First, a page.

Improving customer service


You Get What You Give – Engaging and Retaining Employees

A few weeks ago I flew an airline whose employees were universally nasty. Every person I interacted with –from the person who checked me in for the flight, to the gate agent who scanned tickets, to the flight attendant on the plane–was nasty without being provoked.

you get what you give

There are two reasons why employees in various roles and locations are universally nasty to customers. Either employees feel they are treated poorly by the organization’s leaders, and they knowingly or unknowingly take their frustration out on customers, or there are insufficient expectations for good customer service. Given the competitive nature of the airline industry, I’m going to assume customer service standards are in place, and employees are reacting to how they feel they’re treated by the organization.

Your employees will not treat customers better than you treat your employees. You get what you give. Expecting employees to treat customers better than the employees feel treated is akin to buying subpar building materials and expecting superior construction. It isn’t going to happen.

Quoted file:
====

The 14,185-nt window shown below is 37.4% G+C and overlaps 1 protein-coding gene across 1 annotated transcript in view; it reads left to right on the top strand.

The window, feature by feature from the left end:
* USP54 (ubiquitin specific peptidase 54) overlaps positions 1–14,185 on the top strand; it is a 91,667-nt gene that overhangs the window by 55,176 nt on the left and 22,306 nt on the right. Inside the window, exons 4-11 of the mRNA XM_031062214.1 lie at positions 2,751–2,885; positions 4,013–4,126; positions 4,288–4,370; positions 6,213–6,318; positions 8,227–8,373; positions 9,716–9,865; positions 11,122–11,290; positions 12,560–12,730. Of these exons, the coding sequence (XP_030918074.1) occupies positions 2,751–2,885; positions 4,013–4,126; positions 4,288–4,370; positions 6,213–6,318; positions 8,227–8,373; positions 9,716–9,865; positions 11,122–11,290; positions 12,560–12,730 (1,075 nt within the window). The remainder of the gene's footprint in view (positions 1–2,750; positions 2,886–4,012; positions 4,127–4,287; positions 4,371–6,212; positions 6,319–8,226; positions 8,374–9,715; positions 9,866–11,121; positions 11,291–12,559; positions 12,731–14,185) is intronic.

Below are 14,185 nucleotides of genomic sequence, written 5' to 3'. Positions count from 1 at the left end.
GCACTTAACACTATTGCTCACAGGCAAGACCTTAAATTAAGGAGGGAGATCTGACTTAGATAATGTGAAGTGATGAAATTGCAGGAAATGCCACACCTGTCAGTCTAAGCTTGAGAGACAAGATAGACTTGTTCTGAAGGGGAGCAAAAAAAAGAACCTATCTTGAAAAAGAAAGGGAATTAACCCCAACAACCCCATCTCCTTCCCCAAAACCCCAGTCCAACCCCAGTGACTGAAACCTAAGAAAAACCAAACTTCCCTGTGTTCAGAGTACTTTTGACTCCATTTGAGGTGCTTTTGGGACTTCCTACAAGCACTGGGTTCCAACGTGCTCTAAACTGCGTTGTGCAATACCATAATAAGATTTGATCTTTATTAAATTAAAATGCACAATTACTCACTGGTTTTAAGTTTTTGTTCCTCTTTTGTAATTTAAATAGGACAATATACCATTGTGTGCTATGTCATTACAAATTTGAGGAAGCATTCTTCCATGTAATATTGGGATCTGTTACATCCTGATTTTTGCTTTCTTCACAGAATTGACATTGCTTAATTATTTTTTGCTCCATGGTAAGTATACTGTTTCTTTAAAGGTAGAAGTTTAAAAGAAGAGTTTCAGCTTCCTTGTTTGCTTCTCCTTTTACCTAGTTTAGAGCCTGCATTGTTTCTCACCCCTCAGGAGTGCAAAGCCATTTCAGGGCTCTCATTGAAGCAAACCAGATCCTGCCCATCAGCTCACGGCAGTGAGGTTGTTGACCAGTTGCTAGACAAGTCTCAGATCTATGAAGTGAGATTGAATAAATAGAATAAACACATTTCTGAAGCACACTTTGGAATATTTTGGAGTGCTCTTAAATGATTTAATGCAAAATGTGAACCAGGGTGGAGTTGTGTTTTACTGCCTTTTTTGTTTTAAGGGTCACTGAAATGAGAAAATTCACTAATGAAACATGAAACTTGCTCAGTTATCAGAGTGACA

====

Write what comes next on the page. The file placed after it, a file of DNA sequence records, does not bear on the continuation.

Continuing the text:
Your organization’s handbook and customer service training programs can outline explicit instructions for how customers should be treated, but if the practices for treating employees are markedly different, don’t expect great customer service.

This begs the question, what does it mean to treat employees well? Don’t all employees need different things to be happy? What about the differences between Baby Boomers, Generation X, and Generation Y employees?

In my experience people of all ages need many of the same things to be satisfied in a job. Employees want to learn, grow, and feel challenged. They want to work in an environment in which they feel comfortable–they like the people and feel accepted and respected. They want to make a difference and contribute to something bigger than themselves. And they want the flexibility to control their schedule and personal lives. Depending on an employee’s stage in life and career, some of these things become more important than others.

The difference between Baby Boomers, Generation X, and Generation Y: I don’t think each group needs drastically different things to be satisfied at work. In my experience, the key difference between the groups is that Baby Boomers and Gen X’ers will put up with not having everything they want. Gen Y’ers will not. Baby Boomers and Generation X will put up with a boss or job they don’t like for two years, waiting to see if things improve. Millennials are more impatient. If they don’t think they can get what they want from a job or organization, they move on quickly.